Democratic and Republican leaders in Congress have agreed to a rewrite of FISA that would, in the words of the Wall Street Journal, “ensure that much of the controversial surveillance operation created by President Bush in secret will outlast his administration.” The rewrite deals with two central issues: (1) the acquisition of intelligence from foreign terrorist suspects reasonably believed to be outside the U.S. and (2) immunity for telecommunication companies that cooperate in the acquisition of such intelligence.
The intelligence gathering provisions appear to be adequate, though I haven’t studied them in detail. The legislation includes provisions to prevent the law from being used as a pretext to targeting U.S. citizens. Targeting procedures will be subject to review at least annually by the FISA court. That court will also review at least annually procedures for ensuring that information acquired about Americans in the course of targeting foreigners is used only for proper intelligence or law enforcement purposes. These safeguards seem appropriate.
The immunity provision for the telecoms also seems reasonably good. In cases based on surveillance that occurred before the FISA court became involved, immunity is conferred through a certification by the U.S. Attorney General to the district court where the case is pending that, in essence, the president authorized the surveillance to detect or prevent a terrorist attack or activities in preparation for a terrorist attack against the U.S., and the Attorney General or the head or deputy head of an intelligence outfit asked the telecom for the assistance. In cases based on surveillance performed since the FISA court became involved, immunity is conferred by a certification by the Attorney General that the surveillance was undertaken pursuant to an appropriate order.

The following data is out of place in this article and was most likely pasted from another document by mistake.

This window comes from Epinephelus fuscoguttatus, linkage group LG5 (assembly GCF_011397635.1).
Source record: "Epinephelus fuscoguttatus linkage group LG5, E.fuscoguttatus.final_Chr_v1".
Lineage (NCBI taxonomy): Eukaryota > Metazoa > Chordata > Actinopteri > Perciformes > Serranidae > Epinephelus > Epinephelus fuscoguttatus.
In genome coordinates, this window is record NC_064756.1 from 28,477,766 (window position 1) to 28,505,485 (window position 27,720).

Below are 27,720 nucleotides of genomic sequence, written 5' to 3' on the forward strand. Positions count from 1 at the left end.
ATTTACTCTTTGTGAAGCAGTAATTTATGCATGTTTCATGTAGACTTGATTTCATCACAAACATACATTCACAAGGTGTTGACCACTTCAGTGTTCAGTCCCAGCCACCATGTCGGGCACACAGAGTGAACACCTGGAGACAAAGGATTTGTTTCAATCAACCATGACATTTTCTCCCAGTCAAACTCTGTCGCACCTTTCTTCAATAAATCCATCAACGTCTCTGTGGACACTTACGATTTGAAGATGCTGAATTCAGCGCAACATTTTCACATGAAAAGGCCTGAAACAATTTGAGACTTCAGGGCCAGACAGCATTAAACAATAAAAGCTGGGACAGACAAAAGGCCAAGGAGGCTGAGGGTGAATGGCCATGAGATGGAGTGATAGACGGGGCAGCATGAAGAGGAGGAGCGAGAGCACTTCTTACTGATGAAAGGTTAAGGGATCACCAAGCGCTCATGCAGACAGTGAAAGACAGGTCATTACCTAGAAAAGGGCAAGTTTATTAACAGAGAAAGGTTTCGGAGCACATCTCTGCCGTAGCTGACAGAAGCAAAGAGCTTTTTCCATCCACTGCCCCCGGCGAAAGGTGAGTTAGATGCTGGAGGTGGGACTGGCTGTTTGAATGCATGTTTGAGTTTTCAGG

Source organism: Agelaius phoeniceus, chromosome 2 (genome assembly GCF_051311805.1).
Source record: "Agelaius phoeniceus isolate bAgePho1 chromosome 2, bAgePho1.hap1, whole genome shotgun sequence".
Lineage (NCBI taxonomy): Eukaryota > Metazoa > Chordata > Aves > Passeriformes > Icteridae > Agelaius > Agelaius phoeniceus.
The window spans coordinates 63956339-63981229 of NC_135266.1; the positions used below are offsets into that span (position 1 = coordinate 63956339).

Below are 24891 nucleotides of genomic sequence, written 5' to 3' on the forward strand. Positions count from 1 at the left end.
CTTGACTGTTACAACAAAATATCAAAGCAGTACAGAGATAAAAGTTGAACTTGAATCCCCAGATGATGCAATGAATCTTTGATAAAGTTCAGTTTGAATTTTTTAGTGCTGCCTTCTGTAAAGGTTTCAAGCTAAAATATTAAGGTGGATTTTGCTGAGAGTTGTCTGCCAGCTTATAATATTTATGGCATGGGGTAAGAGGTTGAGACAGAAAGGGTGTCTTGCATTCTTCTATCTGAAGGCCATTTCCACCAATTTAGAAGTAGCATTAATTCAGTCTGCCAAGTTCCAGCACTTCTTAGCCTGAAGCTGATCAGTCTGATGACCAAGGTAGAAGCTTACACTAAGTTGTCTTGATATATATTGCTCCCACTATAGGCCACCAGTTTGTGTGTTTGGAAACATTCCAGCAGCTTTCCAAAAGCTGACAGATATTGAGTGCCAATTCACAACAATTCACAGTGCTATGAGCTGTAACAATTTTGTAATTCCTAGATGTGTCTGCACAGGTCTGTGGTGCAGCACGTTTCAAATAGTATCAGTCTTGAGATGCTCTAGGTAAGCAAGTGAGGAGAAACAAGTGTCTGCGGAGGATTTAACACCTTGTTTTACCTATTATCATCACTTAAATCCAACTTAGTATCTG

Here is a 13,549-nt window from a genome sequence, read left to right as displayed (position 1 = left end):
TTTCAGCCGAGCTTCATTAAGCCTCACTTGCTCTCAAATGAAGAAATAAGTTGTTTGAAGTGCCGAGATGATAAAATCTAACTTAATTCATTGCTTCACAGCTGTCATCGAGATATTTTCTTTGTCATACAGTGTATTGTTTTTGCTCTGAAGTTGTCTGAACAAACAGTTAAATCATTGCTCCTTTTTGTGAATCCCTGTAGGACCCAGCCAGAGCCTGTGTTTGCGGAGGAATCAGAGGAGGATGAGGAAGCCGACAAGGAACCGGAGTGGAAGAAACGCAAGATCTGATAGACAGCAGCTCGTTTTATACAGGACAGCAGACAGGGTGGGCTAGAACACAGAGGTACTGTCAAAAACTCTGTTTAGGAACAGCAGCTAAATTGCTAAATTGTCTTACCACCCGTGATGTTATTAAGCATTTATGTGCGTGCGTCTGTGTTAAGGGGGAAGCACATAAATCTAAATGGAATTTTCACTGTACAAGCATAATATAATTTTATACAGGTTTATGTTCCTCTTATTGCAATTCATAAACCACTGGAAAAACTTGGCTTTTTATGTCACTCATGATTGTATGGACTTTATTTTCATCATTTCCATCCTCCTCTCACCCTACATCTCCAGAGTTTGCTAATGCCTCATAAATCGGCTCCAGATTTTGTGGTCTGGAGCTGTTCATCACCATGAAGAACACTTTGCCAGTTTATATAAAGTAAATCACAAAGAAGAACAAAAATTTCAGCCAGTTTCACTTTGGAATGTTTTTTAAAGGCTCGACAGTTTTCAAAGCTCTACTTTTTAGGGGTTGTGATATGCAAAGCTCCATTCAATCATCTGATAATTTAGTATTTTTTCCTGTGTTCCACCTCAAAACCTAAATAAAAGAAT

The certification will terminate any litigation against a telecom unless the court finds that it is not supported by substantial evidence provided to the court. In performing its review, the court is limited basically to examining the certification itself, along with relevant court orders or letters to the telecoms requesting assistance. If the Attorney General declares that disclosure of the certification would harm our national security, the court must review the certification and supplemental materials without disclosing them to the other parties.
In prior versions of this legislation, the standard of review with respect to certifications by the Attorney General was “abuse of discretion.” Thus, those who wish to limit the immunity grant can claim a victory of sorts based on the inclusion of a “substantial evidence” standard. In practice, however, the new standard should not be a difficult one to meet. Absent a very liberal, very mischievous judge, a telecom company that deserves immunity should be able to obtain it rather summarily.
Will this latest rewrite pass? The odds of it seem quite good. From a Democratic perspective, the current legislation is preferable to the Rockefeller-Bond legislation that commanded significantly more than 60 votes in the Senate during last round. And in the House, the bill has the support of the “blue dogs” plus Majority Leader Hoyer and intelligence committee chairman Reyes. Moreover, Hoyer got the bill through the rules committee, which Speaker Pelosi controls. With the Speaker not hell-bent on blocking the legislation, passage seems likely.
The closer question is: what will Barack Obama do? A president Obama would almost certainly want this law in place. And now that he’s been nominated, it is probably in Obama’s interest to support it; he does not need another national security vote in which he joins the left-most half of the Senate Democrats. Thus is a “yes” vote is hardly out of the question, assuming that Obama doesn’t simply duck the vote, as he’s been known to do.
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